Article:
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Guiding a client through a US government investigation requires
advising on a myriad of complex strategic decisions. This article
outlines certain critical considerations for companies and their
counsel as they navigate criminal, civil and regulatory
investigations, whether being led by the Department of Justice or
an agency such as the Securities and Exchange Commission, the
Commodity Futures Trading Commission or the Office of Foreign
- At the outset of a US government investigation, counsel should
evaluate how the investigation began and how far it has progressed
to assess how best to respond.
- Careful consideration must be given to undertaking an internal
investigation if the company has not already done so.
- Cooperation (including self-reporting any new violations)
carries significant benefits and risks, and must be tailored to the
specific agency’s expectations.
- Care must be taken to engage with the government and respond to
requests without waiving the attorney-client privilege or other
- Parallel investigations by multiple federal, state or foreign
agencies carry unique challenges and require careful
Referenced in this article
- US Department of Justice, Justice Manual, Principles of Federal
Prosecution of Business Organizations
- US Securities and Exchange Commission, Enforcement Manual
- US Commodity Futures Trading Commission, Enforcement
- US Department of Treasury, Office of Foreign Assets Control,
- Memorandum from DOJ Deputy Attorney General Lisa O Monaco,
‘Corporate Crime Advisory Group and Initial Revisions to
Corporate Criminal Enforcement Policies’
In the early stages of a US government investigation, a company
will often face daunting decisions that can have an outsize impact
on the course of the investigation for months or years to come. As
discussed below, some of the important considerations are: (1)
evaluating how the investigation began and how far it has
progressed; (2) preserving potential evidence and other data; (3)
deciding whether to launch an internal investigation; and (4)
engaging with the investigating agency while protecting the
How did the investigation begin?
US government investigations may be initiated in many different
ways. Understanding how the investigation began can provide insight
into how far it has progressed, which is a key factor to consider
in deciding how best to respond.
The US legal system contains a variety of state and federal
mechanisms that incentivise and shield individuals who come forward
to report potential misconduct. In recent decades, the DOJ
increasingly has used the False Claims Act (FCA)1 to
prosecute a broad range of false monetary claims submitted to the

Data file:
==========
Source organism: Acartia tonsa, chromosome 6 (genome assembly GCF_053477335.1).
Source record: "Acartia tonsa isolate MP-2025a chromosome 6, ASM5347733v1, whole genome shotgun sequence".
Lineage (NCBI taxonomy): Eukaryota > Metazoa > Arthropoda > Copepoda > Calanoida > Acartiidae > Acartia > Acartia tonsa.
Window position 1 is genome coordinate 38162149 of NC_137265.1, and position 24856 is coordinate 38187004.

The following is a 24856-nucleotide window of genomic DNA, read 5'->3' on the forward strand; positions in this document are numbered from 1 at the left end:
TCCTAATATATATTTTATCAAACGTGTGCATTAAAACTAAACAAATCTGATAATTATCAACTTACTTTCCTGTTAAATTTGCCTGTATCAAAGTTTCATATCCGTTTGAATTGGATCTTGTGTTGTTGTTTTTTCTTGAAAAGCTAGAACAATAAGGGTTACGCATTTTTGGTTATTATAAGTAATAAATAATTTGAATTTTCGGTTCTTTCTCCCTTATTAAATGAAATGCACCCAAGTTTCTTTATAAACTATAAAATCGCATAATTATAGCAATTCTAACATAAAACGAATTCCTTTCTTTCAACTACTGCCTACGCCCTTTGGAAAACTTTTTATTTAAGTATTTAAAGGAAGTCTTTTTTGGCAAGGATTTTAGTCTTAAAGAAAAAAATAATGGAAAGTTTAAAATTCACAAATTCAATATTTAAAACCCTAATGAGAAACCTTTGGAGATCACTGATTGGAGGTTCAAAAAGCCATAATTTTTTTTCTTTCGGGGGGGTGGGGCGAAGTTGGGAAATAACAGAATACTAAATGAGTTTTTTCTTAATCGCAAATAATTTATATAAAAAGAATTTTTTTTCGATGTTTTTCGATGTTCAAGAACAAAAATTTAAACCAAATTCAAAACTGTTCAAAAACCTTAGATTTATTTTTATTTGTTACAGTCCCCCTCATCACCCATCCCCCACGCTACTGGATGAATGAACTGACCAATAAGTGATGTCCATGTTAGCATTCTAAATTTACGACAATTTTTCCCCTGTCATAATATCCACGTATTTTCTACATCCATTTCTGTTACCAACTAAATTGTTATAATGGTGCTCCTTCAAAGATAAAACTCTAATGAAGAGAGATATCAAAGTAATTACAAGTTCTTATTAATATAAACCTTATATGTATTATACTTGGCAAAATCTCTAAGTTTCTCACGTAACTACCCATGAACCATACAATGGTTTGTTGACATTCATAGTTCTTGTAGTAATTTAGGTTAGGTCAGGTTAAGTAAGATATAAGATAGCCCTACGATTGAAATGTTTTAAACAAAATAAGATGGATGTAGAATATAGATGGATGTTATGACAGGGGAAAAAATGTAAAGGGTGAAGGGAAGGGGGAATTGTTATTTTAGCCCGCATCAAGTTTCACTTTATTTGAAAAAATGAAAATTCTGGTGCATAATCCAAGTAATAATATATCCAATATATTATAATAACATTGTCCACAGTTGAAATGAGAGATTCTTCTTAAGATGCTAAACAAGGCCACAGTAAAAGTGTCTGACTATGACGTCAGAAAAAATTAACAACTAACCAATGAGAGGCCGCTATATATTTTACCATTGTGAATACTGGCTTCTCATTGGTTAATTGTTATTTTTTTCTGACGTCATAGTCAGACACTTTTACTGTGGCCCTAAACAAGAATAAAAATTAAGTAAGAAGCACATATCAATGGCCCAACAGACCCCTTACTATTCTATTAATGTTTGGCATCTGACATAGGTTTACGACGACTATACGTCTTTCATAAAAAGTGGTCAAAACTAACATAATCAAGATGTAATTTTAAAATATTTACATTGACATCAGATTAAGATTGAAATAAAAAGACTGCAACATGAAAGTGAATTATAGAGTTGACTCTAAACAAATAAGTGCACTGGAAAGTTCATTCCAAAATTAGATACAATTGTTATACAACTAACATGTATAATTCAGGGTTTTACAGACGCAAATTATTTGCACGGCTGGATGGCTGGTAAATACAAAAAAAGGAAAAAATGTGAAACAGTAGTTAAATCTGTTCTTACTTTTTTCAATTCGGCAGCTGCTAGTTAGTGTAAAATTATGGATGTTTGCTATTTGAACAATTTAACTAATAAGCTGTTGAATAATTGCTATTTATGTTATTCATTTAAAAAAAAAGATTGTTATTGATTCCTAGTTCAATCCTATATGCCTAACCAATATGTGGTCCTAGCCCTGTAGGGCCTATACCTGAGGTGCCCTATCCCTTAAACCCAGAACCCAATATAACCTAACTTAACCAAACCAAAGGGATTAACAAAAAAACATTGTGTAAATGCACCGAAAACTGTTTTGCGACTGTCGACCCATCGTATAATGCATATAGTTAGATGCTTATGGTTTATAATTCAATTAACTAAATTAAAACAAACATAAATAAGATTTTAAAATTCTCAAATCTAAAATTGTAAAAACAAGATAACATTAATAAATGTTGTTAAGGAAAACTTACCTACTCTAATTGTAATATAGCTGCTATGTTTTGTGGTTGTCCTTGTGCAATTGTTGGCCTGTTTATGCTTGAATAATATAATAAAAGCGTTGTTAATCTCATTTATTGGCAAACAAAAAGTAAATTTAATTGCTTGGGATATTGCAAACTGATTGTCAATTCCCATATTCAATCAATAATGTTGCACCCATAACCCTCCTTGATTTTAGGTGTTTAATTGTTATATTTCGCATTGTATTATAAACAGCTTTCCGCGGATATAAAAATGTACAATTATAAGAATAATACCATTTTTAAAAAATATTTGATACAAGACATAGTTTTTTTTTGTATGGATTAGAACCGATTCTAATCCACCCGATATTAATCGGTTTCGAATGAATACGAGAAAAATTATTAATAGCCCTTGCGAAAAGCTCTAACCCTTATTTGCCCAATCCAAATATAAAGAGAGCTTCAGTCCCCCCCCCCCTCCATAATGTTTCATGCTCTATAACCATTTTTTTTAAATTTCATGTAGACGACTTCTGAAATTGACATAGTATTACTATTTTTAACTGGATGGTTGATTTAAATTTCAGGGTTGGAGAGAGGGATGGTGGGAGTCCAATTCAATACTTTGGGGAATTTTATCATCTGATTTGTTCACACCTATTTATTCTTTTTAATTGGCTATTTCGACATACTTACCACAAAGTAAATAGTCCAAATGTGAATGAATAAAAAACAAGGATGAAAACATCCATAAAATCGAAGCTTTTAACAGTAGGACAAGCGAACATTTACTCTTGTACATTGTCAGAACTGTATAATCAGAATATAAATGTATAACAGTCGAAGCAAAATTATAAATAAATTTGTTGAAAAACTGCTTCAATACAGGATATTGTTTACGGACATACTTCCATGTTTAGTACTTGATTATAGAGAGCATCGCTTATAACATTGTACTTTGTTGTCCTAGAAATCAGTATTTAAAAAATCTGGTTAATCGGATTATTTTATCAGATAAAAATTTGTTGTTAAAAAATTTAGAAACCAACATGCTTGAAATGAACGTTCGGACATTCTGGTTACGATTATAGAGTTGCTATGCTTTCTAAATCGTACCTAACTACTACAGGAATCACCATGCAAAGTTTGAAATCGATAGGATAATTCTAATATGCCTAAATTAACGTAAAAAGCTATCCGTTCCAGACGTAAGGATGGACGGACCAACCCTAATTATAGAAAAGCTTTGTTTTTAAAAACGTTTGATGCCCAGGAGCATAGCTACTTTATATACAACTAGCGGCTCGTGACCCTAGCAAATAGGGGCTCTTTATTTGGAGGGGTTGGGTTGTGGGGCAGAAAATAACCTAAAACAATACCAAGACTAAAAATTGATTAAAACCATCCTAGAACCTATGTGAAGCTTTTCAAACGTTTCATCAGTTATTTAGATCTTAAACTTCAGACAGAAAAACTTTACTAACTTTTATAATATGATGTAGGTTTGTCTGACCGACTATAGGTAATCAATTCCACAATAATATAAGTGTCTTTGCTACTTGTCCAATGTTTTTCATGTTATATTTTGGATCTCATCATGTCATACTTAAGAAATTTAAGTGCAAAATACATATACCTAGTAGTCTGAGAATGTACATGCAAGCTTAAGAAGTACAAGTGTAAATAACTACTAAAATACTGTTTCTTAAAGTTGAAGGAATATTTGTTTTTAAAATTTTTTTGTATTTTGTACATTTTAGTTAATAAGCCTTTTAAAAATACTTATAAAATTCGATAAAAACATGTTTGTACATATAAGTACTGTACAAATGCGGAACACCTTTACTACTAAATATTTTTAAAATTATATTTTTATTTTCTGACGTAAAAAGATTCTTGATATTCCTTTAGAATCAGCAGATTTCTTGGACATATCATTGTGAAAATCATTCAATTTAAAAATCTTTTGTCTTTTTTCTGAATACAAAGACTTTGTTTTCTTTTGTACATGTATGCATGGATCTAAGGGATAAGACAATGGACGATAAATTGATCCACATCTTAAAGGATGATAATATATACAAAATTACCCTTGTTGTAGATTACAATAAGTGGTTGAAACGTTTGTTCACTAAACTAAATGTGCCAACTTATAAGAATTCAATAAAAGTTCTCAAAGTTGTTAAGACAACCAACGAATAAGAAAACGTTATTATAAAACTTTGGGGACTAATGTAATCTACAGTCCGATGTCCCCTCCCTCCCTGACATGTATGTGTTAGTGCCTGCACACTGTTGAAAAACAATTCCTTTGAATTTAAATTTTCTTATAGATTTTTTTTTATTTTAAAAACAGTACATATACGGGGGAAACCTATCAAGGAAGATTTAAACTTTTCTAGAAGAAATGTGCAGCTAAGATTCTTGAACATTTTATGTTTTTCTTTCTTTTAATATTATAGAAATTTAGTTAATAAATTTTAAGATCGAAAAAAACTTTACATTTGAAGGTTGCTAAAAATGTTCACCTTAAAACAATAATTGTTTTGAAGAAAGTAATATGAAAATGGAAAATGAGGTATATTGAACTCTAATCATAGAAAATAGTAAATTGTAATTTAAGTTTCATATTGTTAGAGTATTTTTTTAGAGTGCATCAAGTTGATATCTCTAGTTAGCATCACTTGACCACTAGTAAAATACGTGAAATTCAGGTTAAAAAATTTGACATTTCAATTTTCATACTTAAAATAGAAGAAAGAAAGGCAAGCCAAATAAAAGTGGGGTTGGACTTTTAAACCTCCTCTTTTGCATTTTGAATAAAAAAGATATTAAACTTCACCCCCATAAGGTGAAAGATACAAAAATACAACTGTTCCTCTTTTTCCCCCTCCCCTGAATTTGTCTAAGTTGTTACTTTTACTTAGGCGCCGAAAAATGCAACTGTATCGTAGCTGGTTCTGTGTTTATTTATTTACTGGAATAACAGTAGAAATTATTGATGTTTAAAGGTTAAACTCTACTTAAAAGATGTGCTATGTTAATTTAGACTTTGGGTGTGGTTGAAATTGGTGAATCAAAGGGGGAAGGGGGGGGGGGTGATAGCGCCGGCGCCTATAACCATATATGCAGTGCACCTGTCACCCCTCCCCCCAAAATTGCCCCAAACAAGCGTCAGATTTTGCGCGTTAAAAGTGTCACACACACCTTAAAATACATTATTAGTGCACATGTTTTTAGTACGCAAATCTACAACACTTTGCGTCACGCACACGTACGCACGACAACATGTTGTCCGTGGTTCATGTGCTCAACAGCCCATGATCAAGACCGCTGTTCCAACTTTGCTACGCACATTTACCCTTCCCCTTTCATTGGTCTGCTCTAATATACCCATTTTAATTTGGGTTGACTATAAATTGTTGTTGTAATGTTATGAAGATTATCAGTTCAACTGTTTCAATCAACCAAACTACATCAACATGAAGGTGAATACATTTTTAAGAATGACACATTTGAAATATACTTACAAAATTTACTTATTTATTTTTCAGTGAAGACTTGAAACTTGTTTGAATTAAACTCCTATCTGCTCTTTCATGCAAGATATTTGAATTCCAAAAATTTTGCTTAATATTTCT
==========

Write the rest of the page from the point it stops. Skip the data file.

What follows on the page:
government, often relying on whistleblowers who are incentivised to
bring lawsuits on behalf of the US government.2
The Securities and Exchange Commission (SEC), Commodity Futures
Trading Commission (CFTC) and Treasury Department also have
effective whistleblower programmes. Under the Sarbanes-Oxley Act of
20023 and Dodd-Frank Act of 2010,4
individuals may report voluntarily to the SEC ‘original
information’ about potential violations of US securities laws.
In fiscal year 2021, the SEC received a record-breaking number of
whistleblower tips – more than 12,200 – from
individuals in 99 foreign countries.5 The CFTC operates
a virtually identical whistleblower programme under section 23 of
the Commodity Exchange Act,6 which allows individuals to
report potential violations of US commodities laws to the CFTC. The
Treasury Department’s whistleblower programme has been
significantly bolstered by the recent passage of laws. On 1 January
2021, the Anti-Money Laundering Act of 2020 took effect, enhancing
Department’s whistleblower award programme to encourage
reporting on financial institutions’ violations of the Bank
Secrecy Act. And in March 2022, the Treasury Department established
a new whistleblower programme pursuant to the Kleptocracy Asset
Recovery Rewards Act. The Kleptocracy Asset Recovery Rewards
Program offers up to US$5 million to whistleblowers who provide
information that leads to the seizure, restraint, forfeiture or
repatriation of assets linked to foreign government
Government officials report that whistleblowers continue to
provide immense value to investigators. As insiders or individuals
with knowledge of the workings of the target company,
whistleblowers often have the ability to influence
investigators’ view of otherwise ambiguous conduct,
particularly early on in a government investigation.
The most effective way for companies to mitigate whistleblower
risks is to create and foster a compliance culture that encourages
internal reporting and addresses complaints with as much
transparency as possible. A robust compliance programme, coupled
with easily accessible whistleblower and anti-retaliation policies,